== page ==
I was supposed to have Italian food at one of my favorite restaurants on Sunday but didn’t make reservations and would have to wait at least an hour…did I mention I don’t like to wait to eat? Since then I have been craving good old Italian food so today I prepared beef brasato with pasta and mint for lunch.
Beef brasato with pasta and mint
Amount Per Serving
Calories from Fat 214
Trans Fat 0g
Polyunsaturated Fat 2g
Monounsaturated Fat 12g
Total Carbohydrates 20g
* Percent Daily Values are based on a 2,000 calorie diet. Your Daily Values may be higher or lower depending on your calorie needs.
- 2 3/4 lb trimmed boneless beef shank, cut into 2 inch pieces
- one 750 ml bottle dry red wine
- 15 mint sprigs, stems reserved
- salt and freshly ground pepper
- 1/4 cup extra-virgin olive oil
- one 35-ounce can peeled Italian tomatoes, crushed
- 1 lb fresh pappardelle
- 4 large garlic cloves, thinly sliced
- freshly grated Parmigiano-Reggiano cheese, for serving
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**Helpful tips and common mistakes
Beef shank is the leg portion of a steer; this means that this specific cut is much tougher than others since it is muscle. There is little to no fat and can be quite sinewy and dry. For these types of meat you want to slow cook the meat for long periods of time in moist heat such as braising.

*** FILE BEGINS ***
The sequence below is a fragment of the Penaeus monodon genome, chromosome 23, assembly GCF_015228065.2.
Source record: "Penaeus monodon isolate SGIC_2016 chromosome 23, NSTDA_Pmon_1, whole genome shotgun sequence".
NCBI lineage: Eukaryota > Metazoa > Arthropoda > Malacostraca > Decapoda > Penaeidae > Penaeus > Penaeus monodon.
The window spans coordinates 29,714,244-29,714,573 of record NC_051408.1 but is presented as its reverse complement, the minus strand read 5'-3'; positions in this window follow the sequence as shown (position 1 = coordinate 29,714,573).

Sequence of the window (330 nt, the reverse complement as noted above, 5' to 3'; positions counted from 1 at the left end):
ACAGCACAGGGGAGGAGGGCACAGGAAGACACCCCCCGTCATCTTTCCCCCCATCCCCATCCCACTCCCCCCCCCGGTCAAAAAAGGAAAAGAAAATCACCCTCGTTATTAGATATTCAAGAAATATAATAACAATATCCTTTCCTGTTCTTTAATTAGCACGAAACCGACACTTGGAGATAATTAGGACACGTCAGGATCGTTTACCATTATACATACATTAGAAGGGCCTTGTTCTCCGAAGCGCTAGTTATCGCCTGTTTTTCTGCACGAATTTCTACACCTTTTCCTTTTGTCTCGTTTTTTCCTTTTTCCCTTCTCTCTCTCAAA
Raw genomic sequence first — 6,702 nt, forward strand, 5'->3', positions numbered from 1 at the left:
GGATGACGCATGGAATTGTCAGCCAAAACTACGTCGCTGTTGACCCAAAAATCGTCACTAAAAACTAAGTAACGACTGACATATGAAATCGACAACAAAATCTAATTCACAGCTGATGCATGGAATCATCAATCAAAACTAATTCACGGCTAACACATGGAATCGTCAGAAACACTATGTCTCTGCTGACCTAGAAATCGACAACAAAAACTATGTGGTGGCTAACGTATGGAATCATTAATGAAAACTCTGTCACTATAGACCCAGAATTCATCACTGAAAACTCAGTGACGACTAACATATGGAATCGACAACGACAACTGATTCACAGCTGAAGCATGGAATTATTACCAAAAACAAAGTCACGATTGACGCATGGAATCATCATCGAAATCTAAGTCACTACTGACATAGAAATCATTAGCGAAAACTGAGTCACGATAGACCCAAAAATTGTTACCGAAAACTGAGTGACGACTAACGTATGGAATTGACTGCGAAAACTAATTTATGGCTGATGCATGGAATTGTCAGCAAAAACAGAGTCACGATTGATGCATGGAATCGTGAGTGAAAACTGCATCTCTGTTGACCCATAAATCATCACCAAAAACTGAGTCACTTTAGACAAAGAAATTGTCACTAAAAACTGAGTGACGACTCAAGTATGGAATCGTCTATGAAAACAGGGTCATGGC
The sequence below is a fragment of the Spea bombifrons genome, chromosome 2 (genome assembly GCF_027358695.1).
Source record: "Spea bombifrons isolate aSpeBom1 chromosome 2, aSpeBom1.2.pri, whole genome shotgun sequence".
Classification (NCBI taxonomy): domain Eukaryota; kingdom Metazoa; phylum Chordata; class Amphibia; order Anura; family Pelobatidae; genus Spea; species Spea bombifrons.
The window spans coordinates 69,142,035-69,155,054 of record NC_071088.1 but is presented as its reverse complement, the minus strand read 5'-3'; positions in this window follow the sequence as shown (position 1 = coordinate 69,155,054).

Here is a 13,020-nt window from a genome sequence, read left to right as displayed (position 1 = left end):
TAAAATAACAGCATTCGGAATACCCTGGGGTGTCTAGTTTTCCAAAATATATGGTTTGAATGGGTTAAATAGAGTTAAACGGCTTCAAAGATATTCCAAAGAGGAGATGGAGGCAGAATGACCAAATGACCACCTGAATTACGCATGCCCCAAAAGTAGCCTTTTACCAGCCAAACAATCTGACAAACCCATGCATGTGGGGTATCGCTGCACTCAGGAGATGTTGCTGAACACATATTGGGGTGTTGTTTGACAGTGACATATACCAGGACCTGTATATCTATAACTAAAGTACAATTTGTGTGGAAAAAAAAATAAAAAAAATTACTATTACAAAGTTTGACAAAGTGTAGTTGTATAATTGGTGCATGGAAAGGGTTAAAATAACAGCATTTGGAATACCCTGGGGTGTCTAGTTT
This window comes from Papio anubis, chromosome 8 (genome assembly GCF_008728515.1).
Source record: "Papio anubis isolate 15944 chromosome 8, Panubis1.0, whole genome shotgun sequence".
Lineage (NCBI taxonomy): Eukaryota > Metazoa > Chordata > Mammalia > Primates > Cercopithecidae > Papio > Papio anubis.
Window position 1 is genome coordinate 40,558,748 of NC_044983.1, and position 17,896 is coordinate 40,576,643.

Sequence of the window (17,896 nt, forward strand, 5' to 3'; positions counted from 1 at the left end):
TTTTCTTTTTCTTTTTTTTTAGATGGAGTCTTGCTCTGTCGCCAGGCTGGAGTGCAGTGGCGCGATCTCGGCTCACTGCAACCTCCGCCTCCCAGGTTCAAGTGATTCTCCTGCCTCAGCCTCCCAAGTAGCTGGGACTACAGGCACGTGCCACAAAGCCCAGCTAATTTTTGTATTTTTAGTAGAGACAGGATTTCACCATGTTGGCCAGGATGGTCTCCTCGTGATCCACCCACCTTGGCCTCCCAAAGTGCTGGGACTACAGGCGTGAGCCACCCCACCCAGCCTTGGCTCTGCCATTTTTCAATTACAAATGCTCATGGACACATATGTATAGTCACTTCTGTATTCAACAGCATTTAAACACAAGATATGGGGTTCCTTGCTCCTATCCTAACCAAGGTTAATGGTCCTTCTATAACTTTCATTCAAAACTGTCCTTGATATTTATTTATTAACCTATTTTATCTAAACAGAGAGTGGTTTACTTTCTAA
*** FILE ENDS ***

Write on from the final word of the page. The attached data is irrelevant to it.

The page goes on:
You may think the marinade requires a lot of red wine, which it does, but the flavor will be great later. I used merlot as my dry red wine.
Remember to pat dry your meat before searing in order to get that nice brown coloring.
Time to braise! Now the recipe calls for the meat to cook for 2 hours and 15 minutes but I had to cook mine closer to 3 hours. Even then the meat was not tender to the point where you can shred it with forks. Even when others had cooked beef shank for me for 8 hours, it was never to that fall apart point. The original recipe Food and Wine had adapted theirs to used a combination of oxtail and beef shank; oxtail does become very tender as opposed to beef shank and I will try using that cut instead next time. Even still, the beef was still tender, just not the extent the recipe states.
Keep an eye on that garlic and mint infused oil! Depending on how hot your oil is, the garlic can brown much quicker than one minute. Also be careful when adding the mint because it will pop!
Sprinkle some fresh grated Parmesan on top and perfection! I truly enjoyed the deep flavors from the beef infused wine sauce and the bites of fried garlic. I used linguine instead of pappardelle but the type of noodle you use is no biggie. This dish is full of meat but doesn’t feel heavy at all. Great for winter!